EFF Guides Student Bloggers

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Some schools have had difficulty getting a grip on the free-wheeling blogosphere, and have punished students for blogging negatively about their learning institutions.

The Electronic Frontier Foundation published a FAQ for students as part of their Legal Guide to Blogging. They’ve focused on middle and high school students with this FAQ, but the information could be of benefit to college students as well.

Much of the student guide clarifies misconceptions about First Amendment protection of free speech and blogging. While First Amendment protection extends to public school students, freedom of expression can’t be disruptive to classwork or other student, and schools can punish that behavior.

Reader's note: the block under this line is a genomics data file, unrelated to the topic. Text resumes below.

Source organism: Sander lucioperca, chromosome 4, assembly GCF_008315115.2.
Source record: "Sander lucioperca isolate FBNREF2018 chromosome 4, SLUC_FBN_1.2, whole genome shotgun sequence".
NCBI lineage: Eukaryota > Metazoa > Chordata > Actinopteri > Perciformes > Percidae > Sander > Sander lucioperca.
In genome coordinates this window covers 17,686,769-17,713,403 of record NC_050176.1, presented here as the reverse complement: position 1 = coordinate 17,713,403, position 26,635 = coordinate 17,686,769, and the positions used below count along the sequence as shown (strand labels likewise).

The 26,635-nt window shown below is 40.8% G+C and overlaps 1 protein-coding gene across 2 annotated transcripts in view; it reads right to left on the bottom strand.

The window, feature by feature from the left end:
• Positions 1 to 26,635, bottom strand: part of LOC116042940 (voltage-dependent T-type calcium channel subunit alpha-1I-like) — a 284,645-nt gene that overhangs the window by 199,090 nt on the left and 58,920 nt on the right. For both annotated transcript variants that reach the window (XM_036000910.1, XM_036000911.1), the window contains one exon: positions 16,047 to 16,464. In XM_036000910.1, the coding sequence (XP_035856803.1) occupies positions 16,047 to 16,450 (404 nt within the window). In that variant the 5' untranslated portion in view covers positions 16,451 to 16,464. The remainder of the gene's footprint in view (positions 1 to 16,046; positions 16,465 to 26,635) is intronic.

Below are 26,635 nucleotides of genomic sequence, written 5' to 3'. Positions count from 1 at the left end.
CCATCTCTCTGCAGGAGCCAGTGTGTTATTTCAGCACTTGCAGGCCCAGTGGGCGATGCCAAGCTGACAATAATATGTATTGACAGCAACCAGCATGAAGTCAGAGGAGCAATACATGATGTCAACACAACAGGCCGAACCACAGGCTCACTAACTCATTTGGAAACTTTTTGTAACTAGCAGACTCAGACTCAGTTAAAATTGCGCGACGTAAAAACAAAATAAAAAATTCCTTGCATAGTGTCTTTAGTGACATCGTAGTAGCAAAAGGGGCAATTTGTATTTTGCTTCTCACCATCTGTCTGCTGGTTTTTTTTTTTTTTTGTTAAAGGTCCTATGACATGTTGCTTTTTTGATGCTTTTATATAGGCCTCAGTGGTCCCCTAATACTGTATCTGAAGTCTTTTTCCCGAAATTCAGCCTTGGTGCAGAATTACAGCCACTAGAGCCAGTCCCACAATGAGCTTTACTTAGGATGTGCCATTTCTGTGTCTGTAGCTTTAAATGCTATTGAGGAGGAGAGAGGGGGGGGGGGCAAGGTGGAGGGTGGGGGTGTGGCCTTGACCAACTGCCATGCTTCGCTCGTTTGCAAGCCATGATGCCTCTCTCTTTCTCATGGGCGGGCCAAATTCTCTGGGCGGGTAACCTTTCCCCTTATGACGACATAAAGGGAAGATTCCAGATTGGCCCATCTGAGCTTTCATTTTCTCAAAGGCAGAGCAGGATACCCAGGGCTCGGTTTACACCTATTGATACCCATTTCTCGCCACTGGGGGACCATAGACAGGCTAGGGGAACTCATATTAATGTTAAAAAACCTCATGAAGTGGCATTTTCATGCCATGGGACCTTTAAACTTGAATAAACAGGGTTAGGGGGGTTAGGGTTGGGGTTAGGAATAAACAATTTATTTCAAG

Private school students have protection from federal government censorship, the EFF noted, but not from censorship imposed by the school. Some states have laws that make additional protection for private school students available, though.

For public school students, the protection of personal blogs appears to be a mixed bag, depending on the case. One personal blog that criticized teachers and administrators of a school was found to be disruptive by the court because a classmate visited it from a school computer.

There area number of legal pitfalls that can arise from blogging. Defamation and publication of private facts are just two of them. People of any age who want to blog or are blogging now should spend a few minutes reading the EFF’s Guide.

David Utter is a staff writer for WebProNews covering technology and business. Email him here.

EFF Guides Student Bloggers
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